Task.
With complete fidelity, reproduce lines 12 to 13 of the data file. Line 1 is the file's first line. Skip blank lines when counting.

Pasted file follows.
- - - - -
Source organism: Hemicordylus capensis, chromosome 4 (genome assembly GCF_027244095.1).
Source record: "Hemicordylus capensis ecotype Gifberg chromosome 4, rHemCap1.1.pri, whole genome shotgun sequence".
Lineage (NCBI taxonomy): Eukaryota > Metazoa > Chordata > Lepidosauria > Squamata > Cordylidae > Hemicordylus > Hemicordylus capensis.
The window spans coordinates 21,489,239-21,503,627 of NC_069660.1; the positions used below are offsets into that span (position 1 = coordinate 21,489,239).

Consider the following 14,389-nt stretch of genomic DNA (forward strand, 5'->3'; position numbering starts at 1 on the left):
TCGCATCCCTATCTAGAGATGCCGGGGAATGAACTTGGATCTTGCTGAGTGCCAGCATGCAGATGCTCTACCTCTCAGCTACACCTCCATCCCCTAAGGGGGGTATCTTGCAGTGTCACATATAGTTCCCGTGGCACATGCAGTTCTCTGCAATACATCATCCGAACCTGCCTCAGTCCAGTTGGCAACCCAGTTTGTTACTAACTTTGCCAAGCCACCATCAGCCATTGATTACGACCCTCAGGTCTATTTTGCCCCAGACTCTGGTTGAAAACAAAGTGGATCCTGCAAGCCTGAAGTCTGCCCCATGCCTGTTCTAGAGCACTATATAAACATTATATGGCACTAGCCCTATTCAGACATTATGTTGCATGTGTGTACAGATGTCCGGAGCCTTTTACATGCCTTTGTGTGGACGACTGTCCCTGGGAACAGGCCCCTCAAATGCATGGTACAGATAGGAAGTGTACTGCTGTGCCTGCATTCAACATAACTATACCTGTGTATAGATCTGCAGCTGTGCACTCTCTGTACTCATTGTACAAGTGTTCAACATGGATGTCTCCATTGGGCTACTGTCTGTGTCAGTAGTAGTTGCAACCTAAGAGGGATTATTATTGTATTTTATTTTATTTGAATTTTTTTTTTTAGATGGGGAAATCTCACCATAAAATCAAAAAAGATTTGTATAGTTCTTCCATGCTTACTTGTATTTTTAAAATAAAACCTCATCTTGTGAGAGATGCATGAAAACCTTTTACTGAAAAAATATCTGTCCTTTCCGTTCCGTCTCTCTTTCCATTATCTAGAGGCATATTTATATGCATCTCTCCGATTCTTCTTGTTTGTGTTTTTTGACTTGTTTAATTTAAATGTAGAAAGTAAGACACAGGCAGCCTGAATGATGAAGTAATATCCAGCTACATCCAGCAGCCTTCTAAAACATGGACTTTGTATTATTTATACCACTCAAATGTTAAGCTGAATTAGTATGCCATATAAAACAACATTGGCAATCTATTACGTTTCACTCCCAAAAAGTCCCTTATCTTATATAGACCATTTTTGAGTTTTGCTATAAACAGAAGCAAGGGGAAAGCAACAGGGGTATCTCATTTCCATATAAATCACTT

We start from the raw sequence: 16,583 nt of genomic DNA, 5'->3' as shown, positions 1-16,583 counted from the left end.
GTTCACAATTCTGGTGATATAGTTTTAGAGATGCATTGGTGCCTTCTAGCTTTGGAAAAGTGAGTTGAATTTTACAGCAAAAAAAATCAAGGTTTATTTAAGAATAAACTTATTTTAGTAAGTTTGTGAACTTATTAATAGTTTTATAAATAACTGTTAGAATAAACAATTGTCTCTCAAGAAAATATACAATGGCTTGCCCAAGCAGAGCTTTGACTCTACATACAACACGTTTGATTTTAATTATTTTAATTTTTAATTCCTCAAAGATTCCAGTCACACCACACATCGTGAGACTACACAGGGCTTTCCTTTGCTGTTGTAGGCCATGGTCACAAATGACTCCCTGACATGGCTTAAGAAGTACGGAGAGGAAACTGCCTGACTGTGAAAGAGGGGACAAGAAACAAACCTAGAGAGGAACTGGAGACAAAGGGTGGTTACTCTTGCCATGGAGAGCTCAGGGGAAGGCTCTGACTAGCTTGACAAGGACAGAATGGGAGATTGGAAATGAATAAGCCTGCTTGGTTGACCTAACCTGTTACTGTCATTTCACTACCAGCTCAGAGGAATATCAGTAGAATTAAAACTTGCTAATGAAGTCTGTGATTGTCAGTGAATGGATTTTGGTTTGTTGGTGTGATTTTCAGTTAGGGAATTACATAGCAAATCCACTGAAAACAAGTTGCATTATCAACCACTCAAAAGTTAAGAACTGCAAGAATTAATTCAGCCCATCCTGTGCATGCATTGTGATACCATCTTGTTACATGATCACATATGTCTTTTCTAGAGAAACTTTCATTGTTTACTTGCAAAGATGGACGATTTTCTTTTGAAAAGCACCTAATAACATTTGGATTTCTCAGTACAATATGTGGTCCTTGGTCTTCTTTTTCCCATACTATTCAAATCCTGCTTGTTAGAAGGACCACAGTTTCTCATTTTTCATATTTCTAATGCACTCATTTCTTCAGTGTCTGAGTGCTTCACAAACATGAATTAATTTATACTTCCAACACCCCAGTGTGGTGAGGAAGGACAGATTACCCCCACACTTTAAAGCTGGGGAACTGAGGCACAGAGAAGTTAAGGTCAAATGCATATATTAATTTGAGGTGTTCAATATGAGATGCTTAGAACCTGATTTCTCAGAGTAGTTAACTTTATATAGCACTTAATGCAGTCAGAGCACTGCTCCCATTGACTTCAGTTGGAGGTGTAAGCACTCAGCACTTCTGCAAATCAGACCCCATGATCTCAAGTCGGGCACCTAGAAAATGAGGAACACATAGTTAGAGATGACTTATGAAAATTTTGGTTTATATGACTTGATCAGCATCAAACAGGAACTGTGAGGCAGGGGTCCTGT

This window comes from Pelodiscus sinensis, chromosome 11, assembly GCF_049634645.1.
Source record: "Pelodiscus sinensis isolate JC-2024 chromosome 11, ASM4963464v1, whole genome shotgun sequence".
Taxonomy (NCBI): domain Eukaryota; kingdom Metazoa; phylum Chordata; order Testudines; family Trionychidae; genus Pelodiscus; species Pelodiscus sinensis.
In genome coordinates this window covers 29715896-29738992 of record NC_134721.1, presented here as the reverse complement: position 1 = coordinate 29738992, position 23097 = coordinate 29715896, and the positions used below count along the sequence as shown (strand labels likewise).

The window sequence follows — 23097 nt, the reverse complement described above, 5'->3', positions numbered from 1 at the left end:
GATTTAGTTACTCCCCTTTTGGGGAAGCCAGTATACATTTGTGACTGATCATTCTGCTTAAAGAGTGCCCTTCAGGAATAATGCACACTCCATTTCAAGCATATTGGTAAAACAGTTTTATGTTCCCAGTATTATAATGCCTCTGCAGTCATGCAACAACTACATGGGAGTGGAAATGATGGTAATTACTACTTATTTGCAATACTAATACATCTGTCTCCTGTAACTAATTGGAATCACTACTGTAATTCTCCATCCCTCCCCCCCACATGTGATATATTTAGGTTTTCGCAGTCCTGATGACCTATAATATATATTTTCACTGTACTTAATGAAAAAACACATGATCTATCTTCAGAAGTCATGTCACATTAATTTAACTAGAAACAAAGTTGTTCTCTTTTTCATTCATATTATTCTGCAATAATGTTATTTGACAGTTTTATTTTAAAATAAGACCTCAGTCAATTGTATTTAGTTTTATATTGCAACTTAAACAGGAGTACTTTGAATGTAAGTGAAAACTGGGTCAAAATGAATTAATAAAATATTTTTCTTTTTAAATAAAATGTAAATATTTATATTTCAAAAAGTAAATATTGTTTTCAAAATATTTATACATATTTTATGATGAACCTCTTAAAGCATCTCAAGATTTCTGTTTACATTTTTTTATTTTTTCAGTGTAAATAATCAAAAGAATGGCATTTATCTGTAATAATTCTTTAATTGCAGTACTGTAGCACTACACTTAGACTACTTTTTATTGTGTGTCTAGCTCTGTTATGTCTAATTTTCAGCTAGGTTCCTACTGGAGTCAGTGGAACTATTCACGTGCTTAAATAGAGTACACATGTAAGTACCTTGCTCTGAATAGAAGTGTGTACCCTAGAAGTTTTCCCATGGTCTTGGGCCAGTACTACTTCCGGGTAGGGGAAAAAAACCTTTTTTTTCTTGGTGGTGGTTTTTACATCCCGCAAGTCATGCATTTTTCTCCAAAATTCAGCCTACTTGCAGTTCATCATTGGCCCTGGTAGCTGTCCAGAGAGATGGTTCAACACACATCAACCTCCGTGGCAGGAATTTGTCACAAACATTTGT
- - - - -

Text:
In genome coordinates this window covers 29715896-29738992 of record NC_134721.1, presented here as the reverse complement: position 1 = coordinate 29738992, position 23097 = coordinate 29715896, and the positions used below count along the sequence as shown (strand labels likewise).

The window sequence follows — 23097 nt, the reverse complement described above, 5'->3', positions numbered from 1 at the left end: